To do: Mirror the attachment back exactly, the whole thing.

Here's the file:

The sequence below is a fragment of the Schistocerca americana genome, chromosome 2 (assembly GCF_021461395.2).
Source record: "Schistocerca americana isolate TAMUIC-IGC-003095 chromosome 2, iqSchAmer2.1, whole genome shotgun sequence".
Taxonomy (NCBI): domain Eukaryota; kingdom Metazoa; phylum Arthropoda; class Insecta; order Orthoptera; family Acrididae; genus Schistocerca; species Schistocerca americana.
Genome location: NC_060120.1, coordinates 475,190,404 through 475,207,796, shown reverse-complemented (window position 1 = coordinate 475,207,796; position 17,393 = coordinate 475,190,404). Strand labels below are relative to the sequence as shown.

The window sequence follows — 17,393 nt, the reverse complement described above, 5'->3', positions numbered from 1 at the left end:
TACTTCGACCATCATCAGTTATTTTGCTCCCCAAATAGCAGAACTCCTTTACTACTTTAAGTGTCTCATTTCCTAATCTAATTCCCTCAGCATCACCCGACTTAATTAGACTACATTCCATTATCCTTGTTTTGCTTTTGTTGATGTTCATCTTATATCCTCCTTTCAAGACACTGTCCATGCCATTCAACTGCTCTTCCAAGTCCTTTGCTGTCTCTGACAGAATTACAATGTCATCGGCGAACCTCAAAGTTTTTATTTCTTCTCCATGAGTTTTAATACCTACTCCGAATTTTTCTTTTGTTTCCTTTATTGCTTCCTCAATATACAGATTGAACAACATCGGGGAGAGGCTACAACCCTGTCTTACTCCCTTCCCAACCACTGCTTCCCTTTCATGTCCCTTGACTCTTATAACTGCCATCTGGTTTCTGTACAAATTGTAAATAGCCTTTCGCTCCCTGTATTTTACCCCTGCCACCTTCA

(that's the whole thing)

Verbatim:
The sequence below is a fragment of the Schistocerca americana genome, chromosome 2 (assembly GCF_021461395.2).
Source record: "Schistocerca americana isolate TAMUIC-IGC-003095 chromosome 2, iqSchAmer2.1, whole genome shotgun sequence".
Taxonomy (NCBI): domain Eukaryota; kingdom Metazoa; phylum Arthropoda; class Insecta; order Orthoptera; family Acrididae; genus Schistocerca; species Schistocerca americana.
Genome location: NC_060120.1, coordinates 475,190,404 through 475,207,796, shown reverse-complemented (window position 1 = coordinate 475,207,796; position 17,393 = coordinate 475,190,404). Strand labels below are relative to the sequence as shown.

The window sequence follows — 17,393 nt, the reverse complement described above, 5'->3', positions numbered from 1 at the left end:
TACTTCGACCATCATCAGTTATTTTGCTCCCCAAATAGCAGAACTCCTTTACTACTTTAAGTGTCTCATTTCCTAATCTAATTCCCTCAGCATCACCCGACTTAATTAGACTACATTCCATTATCCTTGTTTTGCTTTTGTTGATGTTCATCTTATATCCTCCTTTCAAGACACTGTCCATGCCATTCAACTGCTCTTCCAAGTCCTTTGCTGTCTCTGACAGAATTACAATGTCATCGGCGAACCTCAAAGTTTTTATTTCTTCTCCATGAGTTTTAATACCTACTCCGAATTTTTCTTTTGTTTCCTTTATTGCTTCCTCAATATACAGATTGAACAACATCGGGGAGAGGCTACAACCCTGTCTTACTCCCTTCCCAACCACTGCTTCCCTTTCATGTCCCTTGACTCTTATAACTGCCATCTGGTTTCTGTACAAATTGTAAATAGCCTTTCGCTCCCTGTATTTTACCCCTGCCACCTTCA